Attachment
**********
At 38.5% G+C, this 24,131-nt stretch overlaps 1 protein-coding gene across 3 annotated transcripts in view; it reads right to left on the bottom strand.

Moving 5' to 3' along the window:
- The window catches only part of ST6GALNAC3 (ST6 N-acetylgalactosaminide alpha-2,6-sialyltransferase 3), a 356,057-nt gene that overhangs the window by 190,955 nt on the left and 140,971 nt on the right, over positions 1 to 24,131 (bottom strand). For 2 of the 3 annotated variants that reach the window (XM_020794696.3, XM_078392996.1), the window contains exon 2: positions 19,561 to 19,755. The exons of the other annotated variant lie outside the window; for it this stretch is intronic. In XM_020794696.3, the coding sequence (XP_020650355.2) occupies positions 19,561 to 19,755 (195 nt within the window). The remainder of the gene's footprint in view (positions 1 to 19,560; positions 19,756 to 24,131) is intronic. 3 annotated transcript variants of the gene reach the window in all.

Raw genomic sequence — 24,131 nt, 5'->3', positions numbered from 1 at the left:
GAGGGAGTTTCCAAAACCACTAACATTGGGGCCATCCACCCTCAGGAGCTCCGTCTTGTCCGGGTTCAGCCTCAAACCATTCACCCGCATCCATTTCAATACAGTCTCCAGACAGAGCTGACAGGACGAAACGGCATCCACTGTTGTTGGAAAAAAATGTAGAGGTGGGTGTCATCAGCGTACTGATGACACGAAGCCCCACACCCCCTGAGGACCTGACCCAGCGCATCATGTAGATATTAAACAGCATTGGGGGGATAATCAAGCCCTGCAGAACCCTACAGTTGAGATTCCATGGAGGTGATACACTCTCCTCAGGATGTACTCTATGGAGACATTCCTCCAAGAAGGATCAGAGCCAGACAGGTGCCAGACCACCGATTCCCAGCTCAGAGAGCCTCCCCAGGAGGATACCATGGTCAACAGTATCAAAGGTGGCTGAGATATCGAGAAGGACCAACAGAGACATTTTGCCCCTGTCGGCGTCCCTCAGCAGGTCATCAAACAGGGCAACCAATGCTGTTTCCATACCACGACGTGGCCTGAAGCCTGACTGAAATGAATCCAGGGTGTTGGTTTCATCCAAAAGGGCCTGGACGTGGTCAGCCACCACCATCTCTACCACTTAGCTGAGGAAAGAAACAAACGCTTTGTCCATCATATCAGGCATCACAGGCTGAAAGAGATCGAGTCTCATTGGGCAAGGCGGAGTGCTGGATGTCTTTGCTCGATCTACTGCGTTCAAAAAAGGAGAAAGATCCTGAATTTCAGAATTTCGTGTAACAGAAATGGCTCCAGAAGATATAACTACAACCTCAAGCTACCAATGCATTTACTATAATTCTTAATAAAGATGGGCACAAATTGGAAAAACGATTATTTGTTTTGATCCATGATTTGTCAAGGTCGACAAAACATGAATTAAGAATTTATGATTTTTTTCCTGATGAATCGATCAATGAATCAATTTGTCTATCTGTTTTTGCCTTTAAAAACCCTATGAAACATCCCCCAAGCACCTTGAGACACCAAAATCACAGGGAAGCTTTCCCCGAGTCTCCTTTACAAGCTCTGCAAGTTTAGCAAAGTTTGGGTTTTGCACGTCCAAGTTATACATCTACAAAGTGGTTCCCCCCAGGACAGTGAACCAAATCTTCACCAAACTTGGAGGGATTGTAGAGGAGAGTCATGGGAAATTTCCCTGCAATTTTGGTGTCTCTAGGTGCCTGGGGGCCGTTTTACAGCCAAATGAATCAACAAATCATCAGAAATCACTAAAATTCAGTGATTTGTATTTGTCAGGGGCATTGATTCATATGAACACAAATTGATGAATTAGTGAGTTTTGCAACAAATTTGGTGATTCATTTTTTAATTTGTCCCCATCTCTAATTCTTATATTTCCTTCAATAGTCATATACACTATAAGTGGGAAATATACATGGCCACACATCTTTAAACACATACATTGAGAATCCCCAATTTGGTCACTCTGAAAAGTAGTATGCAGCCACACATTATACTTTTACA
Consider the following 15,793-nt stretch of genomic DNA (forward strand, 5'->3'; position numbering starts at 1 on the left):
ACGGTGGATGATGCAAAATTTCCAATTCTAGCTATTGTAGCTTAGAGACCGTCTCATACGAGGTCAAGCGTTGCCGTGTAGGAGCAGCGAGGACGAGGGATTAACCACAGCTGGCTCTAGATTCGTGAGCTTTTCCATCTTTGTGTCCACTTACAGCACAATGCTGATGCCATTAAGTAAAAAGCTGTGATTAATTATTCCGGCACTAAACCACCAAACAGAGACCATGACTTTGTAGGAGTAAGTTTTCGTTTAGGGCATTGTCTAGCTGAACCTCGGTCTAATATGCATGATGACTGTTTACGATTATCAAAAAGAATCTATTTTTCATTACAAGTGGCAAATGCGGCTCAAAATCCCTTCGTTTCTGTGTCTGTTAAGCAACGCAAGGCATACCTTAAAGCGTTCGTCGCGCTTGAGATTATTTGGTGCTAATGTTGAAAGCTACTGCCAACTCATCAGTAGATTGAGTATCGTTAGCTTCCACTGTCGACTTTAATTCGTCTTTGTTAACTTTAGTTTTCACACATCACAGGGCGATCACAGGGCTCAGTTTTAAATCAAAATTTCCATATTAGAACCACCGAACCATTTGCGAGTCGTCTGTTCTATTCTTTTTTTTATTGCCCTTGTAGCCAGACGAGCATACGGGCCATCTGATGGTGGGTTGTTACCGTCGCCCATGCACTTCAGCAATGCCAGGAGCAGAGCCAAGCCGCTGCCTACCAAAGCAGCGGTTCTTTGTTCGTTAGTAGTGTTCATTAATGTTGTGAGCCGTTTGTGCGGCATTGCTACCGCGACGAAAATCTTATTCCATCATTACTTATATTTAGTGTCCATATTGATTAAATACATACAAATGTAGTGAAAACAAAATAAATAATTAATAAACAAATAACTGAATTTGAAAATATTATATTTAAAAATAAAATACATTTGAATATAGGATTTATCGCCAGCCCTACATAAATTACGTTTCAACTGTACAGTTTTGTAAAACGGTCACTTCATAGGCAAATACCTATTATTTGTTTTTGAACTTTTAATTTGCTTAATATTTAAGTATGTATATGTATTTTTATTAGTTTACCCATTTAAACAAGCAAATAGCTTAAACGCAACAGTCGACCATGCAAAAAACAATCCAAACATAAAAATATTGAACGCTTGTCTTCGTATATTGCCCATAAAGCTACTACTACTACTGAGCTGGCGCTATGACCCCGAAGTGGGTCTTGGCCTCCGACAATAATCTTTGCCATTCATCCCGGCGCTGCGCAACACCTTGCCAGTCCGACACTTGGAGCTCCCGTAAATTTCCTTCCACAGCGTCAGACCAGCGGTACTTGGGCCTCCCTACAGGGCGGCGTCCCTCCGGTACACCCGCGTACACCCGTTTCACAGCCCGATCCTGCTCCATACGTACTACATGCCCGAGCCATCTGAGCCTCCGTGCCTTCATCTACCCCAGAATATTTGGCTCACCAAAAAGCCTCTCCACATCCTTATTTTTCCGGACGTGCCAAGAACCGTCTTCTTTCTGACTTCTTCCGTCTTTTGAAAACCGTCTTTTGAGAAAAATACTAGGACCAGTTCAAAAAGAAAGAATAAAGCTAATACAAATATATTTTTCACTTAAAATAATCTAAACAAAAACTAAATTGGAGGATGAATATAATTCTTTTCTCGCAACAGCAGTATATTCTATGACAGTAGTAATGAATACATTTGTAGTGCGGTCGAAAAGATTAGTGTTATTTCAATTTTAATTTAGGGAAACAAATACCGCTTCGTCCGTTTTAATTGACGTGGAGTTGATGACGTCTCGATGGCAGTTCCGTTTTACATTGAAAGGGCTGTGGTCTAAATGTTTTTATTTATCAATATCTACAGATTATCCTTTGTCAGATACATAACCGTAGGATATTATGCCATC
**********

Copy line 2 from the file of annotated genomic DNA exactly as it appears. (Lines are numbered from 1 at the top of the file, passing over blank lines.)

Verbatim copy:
Moving 5' to 3' along the window: